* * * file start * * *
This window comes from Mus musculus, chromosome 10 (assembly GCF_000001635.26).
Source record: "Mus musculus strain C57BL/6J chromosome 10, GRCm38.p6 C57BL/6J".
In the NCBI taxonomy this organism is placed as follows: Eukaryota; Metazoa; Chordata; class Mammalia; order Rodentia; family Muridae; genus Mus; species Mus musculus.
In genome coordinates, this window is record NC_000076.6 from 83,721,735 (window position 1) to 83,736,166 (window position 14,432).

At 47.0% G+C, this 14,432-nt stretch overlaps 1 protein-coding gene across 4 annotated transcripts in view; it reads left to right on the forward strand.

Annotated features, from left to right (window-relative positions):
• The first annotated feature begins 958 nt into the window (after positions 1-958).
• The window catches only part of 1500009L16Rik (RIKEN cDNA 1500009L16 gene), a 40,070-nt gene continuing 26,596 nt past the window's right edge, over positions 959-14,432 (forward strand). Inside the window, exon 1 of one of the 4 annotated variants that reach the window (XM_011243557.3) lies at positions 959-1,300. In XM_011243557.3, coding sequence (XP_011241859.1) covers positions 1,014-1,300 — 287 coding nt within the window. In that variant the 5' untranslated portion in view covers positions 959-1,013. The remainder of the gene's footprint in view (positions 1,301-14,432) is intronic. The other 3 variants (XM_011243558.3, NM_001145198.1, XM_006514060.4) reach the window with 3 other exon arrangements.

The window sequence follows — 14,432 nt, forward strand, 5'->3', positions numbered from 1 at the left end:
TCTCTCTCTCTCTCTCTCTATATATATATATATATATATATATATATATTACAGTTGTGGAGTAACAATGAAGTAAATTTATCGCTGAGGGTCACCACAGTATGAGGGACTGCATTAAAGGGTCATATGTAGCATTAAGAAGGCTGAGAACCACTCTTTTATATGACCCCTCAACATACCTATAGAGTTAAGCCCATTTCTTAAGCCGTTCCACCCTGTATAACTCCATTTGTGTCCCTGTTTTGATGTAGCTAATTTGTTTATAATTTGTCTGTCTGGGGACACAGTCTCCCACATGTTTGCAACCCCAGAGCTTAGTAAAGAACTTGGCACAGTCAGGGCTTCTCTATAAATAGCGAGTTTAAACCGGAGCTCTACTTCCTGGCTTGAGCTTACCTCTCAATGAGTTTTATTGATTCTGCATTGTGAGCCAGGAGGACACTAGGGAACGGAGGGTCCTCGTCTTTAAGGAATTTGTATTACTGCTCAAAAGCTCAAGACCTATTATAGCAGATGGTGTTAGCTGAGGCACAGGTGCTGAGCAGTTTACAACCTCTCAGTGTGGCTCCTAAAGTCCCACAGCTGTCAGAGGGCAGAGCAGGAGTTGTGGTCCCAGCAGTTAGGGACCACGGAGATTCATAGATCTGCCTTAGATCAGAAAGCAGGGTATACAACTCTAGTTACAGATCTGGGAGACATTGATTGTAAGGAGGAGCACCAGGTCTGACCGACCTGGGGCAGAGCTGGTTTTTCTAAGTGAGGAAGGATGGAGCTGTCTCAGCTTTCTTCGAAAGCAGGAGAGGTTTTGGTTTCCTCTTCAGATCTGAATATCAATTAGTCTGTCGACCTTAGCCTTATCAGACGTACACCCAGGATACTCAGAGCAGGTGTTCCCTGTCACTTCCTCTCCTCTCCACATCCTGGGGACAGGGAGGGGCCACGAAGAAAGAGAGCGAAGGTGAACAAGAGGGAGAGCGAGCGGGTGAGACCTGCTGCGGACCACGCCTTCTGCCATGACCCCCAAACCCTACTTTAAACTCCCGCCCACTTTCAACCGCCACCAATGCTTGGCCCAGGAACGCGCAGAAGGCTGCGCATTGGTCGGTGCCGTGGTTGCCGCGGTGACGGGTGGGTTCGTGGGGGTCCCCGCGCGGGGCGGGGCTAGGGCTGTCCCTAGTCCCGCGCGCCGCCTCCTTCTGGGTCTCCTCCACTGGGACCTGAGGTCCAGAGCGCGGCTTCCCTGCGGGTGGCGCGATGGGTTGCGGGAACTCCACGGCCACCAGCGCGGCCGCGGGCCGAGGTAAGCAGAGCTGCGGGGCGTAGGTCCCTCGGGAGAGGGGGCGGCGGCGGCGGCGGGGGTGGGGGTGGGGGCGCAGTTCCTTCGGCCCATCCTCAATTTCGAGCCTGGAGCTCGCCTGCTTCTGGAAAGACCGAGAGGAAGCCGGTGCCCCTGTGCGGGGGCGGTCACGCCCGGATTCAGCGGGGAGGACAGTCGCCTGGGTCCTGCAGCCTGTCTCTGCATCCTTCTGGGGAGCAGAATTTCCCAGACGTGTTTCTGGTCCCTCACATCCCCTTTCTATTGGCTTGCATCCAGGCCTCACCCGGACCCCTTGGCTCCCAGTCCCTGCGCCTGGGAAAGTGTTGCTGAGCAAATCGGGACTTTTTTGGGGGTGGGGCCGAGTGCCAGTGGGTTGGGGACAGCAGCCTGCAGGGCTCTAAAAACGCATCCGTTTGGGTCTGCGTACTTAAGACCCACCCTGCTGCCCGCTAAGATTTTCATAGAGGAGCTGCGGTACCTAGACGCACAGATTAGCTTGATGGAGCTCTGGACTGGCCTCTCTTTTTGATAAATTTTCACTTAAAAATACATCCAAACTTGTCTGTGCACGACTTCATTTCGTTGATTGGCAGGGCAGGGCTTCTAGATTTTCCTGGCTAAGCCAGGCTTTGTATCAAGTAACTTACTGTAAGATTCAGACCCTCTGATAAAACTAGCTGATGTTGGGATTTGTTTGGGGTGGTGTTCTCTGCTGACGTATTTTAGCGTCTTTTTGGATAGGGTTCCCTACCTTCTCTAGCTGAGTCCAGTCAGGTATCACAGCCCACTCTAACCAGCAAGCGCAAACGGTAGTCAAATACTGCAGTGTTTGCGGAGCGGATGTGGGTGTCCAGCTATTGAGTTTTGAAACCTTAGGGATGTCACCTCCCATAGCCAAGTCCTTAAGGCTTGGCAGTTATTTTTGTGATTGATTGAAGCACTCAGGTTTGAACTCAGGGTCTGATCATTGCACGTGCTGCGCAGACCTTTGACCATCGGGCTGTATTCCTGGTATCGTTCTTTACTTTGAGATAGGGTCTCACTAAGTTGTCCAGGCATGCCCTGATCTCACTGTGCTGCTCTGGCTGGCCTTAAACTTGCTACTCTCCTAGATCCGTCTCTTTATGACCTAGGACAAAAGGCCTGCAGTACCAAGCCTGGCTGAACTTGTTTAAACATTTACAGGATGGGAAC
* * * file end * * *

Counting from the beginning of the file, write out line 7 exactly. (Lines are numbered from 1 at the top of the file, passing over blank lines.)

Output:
• The first annotated feature begins 958 nt into the window (after positions 1-958).